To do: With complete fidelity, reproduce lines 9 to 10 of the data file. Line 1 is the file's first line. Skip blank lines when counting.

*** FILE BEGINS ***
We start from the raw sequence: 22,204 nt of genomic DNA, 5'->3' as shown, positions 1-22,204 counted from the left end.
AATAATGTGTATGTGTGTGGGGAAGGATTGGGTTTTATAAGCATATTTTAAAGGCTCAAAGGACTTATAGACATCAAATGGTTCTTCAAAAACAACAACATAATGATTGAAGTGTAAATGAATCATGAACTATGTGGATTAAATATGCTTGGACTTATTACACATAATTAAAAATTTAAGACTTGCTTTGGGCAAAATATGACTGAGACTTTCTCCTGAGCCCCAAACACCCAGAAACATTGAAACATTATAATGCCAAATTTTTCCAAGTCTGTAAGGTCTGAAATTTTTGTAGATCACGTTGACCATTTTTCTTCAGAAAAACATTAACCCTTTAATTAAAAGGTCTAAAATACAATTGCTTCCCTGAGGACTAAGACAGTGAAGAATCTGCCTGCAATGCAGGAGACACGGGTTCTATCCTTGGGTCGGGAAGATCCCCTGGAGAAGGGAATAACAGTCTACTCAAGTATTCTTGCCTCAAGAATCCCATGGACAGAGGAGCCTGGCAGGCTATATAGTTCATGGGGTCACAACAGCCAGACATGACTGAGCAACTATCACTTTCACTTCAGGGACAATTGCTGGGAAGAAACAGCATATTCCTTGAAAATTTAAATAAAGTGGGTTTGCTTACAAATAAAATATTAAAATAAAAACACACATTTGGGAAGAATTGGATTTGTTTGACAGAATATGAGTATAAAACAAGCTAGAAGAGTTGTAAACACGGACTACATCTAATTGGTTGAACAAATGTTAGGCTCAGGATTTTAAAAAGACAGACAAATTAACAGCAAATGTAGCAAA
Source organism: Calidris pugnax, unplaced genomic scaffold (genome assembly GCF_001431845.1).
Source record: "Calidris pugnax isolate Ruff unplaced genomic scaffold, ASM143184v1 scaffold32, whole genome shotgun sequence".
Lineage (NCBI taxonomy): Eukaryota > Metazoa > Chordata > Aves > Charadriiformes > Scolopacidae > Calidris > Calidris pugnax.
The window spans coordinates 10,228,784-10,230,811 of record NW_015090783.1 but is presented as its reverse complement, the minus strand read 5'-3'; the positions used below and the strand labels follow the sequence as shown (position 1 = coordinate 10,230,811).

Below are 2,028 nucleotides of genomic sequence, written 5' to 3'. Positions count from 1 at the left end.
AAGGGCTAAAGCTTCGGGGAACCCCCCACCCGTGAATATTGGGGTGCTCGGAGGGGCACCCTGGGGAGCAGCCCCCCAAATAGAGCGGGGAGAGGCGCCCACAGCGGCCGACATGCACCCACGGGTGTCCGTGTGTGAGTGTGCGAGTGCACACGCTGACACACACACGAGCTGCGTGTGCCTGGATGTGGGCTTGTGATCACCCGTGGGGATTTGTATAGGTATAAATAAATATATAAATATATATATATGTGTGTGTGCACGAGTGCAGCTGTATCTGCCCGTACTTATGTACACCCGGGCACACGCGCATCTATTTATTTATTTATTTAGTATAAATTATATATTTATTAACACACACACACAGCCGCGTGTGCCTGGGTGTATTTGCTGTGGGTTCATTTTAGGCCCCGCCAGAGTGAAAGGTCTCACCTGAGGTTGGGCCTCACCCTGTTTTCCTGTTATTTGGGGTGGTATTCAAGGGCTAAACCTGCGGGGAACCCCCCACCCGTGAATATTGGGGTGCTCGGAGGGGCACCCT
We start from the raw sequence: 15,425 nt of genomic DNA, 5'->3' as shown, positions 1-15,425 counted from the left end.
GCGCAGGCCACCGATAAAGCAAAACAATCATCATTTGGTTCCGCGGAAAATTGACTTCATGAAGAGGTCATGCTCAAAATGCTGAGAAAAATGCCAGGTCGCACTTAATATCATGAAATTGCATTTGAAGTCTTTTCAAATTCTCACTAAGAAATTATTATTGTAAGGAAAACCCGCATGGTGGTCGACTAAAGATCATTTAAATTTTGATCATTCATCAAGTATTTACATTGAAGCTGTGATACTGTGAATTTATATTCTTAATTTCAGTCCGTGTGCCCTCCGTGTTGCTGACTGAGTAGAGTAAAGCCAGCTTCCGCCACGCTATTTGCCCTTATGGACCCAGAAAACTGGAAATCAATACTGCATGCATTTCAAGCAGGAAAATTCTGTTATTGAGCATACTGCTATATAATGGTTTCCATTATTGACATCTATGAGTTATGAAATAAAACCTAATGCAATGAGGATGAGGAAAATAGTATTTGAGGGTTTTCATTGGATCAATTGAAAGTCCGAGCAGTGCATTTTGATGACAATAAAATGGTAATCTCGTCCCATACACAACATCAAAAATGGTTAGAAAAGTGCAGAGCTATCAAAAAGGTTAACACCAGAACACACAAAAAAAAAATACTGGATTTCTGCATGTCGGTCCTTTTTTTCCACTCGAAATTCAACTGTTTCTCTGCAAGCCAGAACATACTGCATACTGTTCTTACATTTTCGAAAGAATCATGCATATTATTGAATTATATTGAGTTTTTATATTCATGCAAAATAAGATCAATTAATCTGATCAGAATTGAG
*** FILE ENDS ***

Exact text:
We start from the raw sequence: 15,425 nt of genomic DNA, 5'->3' as shown, positions 1-15,425 counted from the left end.
GCGCAGGCCACCGATAAAGCAAAACAATCATCATTTGGTTCCGCGGAAAATTGACTTCATGAAGAGGTCATGCTCAAAATGCTGAGAAAAATGCCAGGTCGCACTTAATATCATGAAATTGCATTTGAAGTCTTTTCAAATTCTCACTAAGAAATTATTATTGTAAGGAAAACCCGCATGGTGGTCGACTAAAGATCATTTAAATTTTGATCATTCATCAAGTATTTACATTGAAGCTGTGATACTGTGAATTTATATTCTTAATTTCAGTCCGTGTGCCCTCCGTGTTGCTGACTGAGTAGAGTAAAGCCAGCTTCCGCCACGCTATTTGCCCTTATGGACCCAGAAAACTGGAAATCAATACTGCATGCATTTCAAGCAGGAAAATTCTGTTATTGAGCATACTGCTATATAATGGTTTCCATTATTGACATCTATGAGTTATGAAATAAAACCTAATGCAATGAGGATGAGGAAAATAGTATTTGAGGGTTTTCATTGGATCAATTGAAAGTCCGAGCAGTGCATTTTGATGACAATAAAATGGTAATCTCGTCCCATACACAACATCAAAAATGGTTAGAAAAGTGCAGAGCTATCAAAAAGGTTAACACCAGAACACACAAAAAAAAAATACTGGATTTCTGCATGTCGGTCCTTTTTTTCCACTCGAAATTCAACTGTTTCTCTGCAAGCCAGAACATACTGCATACTGTTCTTACATTTTCGAAAGAATCATGCATATTATTGAATTATATTGAGTTTTTATATTCATGCAAAATAAGATCAATTAATCTGATCAGAATTGAG